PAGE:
Camera Review

What is your favorite camera?

So…. I’m sure someone has asked you this question, especially if you have been shooting for a while: what is your favorite camera?

I’ve had quite a few cameras over the years in many different formats. Each camera has memory tied to it.


If I had to pick just one camera as my all time favorite … it would have to be a black body Nikon FM2N. I made thousands of images with this camera when I worked as a photojournalist in smaller market daily newspapers. This single camera is responsible for a good portion of my portfolio.

By the numbers:

  • Nikon FM2N, black paint edition 35mm camera
  • Shutter speeds B to 4,000 of a second
  • Original top flash sync 1/250th of a second
  • ISO settings 12-6400 (film speed)
  • Manual shutter speed and aperture settings
  • Manual wind and film rewind
  • Hot shoe flash and corded flash sync
  • Accepts most AI and AIS lenses in Nikon N mount
  • Accessory: MD-12 motor drive for auto film advance.

What I love about it

There is nothing automatic on this camera. All the inputs from shutter speeds to focus are done manually. The only part of the camera powered by a battery is the light meter. It is an amazingly robust camera that feels great in the hands and controls are all smooth and responsive. Almost any lens made for the Nikon N mount will fit on this camera, including modern auto focus lenses (manually focused of course). Two little LR44 batteries run the light meter. If the meter dies, the camera is all mechanical and will work without batteries including all the shutter speeds and 1/250th flash sync. Hook up the MD-12 and you get auto advance, helpful when walking backwards and taking pictures, or trying to get sports action images.

Camera history

After thousands of images the leaf shutter broke. One of the rivets on the blades gave way, and it was leaking light after each exposure. Inside this FM2N is now a FM2 (non N) honeycomb shutter with a reduced flash sync speed of 1/200th of a second.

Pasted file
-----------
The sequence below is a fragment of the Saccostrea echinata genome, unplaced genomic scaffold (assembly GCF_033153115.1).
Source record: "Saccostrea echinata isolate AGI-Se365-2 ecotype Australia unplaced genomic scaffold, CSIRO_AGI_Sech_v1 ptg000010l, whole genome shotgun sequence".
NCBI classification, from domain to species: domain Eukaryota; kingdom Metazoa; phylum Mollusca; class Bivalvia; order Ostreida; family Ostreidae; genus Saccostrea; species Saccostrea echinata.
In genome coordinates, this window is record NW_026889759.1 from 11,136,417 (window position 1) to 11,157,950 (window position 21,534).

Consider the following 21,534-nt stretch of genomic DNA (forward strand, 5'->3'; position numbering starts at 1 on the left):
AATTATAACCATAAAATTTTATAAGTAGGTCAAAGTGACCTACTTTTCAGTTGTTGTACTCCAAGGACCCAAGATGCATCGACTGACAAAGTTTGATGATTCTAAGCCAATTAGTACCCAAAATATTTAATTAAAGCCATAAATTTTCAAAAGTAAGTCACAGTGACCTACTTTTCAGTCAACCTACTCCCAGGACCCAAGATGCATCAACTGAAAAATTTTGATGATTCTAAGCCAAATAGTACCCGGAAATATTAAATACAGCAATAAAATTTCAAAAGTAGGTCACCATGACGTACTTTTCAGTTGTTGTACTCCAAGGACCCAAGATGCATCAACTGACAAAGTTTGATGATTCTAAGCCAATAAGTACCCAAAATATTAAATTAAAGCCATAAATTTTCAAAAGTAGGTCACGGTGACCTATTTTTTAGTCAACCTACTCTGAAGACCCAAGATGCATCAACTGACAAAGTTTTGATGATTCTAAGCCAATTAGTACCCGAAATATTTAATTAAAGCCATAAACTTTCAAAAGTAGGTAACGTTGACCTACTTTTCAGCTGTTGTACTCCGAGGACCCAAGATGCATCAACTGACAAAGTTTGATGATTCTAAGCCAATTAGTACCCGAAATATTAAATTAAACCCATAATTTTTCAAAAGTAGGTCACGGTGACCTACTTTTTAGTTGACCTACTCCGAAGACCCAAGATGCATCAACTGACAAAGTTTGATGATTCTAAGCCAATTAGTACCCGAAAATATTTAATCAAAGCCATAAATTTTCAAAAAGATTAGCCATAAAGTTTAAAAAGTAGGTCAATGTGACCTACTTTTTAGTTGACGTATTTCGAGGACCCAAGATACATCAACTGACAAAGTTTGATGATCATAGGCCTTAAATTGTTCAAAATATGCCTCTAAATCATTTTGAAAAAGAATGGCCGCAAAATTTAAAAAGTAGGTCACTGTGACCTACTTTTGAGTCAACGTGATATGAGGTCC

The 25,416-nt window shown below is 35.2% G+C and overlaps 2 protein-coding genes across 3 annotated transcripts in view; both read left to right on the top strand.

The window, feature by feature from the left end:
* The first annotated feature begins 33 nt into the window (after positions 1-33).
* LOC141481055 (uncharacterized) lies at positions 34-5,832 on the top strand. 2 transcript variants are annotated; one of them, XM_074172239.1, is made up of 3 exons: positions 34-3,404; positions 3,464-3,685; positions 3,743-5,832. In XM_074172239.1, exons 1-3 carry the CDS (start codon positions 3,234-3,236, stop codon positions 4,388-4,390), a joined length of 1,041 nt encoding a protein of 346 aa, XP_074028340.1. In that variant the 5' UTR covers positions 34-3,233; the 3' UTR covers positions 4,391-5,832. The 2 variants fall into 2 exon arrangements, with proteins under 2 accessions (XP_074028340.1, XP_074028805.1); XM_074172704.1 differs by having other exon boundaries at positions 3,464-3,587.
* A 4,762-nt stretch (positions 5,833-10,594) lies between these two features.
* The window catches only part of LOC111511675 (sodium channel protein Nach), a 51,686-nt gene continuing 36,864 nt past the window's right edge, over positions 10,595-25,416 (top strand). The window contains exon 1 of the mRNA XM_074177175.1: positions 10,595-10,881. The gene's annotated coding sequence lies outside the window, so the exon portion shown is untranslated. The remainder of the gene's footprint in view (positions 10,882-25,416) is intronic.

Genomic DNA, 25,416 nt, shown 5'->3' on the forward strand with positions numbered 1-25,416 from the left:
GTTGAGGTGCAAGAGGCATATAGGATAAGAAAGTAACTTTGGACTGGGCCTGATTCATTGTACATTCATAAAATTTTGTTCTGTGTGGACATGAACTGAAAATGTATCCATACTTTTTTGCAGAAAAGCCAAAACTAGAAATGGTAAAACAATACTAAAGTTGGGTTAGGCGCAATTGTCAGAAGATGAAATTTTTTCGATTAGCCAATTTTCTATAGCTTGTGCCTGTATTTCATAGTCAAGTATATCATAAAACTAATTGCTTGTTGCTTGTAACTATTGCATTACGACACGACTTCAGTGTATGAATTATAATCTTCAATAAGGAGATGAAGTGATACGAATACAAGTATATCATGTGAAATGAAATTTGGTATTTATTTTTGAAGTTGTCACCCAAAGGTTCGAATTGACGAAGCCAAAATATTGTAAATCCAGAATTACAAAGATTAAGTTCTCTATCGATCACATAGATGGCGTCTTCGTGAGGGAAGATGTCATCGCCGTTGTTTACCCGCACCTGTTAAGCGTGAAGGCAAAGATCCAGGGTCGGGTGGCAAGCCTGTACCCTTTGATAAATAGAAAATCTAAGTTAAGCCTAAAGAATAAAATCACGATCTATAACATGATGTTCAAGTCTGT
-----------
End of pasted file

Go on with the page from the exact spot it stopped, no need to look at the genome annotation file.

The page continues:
The motor in the MD-12 motor drive failed and was also replaced. Works great.

Motor drive and camera show all the signs of a well loved camera. Lots of brass, missing paint, scuffs and leatherette missing.

The unfortunate end

A few years later it took a fall from the photo desk at the newspaper and landed upside down on a tile floor. The pentaprism flattened and it broke half of the return mirror. Instead of sending it in for another surgery, I decided to retire the camera. With all of this trauma, the camera still fires as smoothly as it did when in use. A testament to the fine mechanics in a Nikon camera.

A new beginning

Although I retired this black body FM2N, I purchased a silver body FM2N to take it’s place. It accompanies me on photo shoots with the original MD-12 motor drive.


What is your favorite camera? Let me know in the comments below. Thanks!

Retro Snapper is devoted to film and analog cameras. We write stories, review equipment and have an Etsy store full of retro camera goodness.

9 replies »

  1. My favorite film camera? That’s like asking me what child is my favorite. πŸ™‚ I’m currently preparing for a 3-week trip to Europe and I’ve been struggling to pick two film cameras to take. I’ve been pulling cameras off the shelf, putting them back, pulling them back down again. My wife has been entertained by my indecisiveness. I’ve finally figured out that I’m not taking my two favorites. I’m taking two that are going to perform well in the conditions with my selection of film. So, what am I taking? That’s for a later blog post. πŸ˜‰

    Liked by 2 people

  2. My favorite film camera, and I have way too many to count, has to be my Hasselblad 500CM. It never disappoints. It also depends on what I’m shooting. My Leica MP is favorite for street photography. And my Zero Image is my favorite pinhole camera. I better stop there. Hard to choose from all my babies.


  3. My favourite camera has changed over the years and could best be defined as “the one that suits my needs at the time”. Currently this is a Nikon P610, which has a lot of flexibility in function. In the past it has been a Pentax Spotmatic 1000 (which I still have), an Exacta V (regrettably gone), an Argus C3 (hasn’t everyone had one?), and a host of ‘lesser’ equipment.


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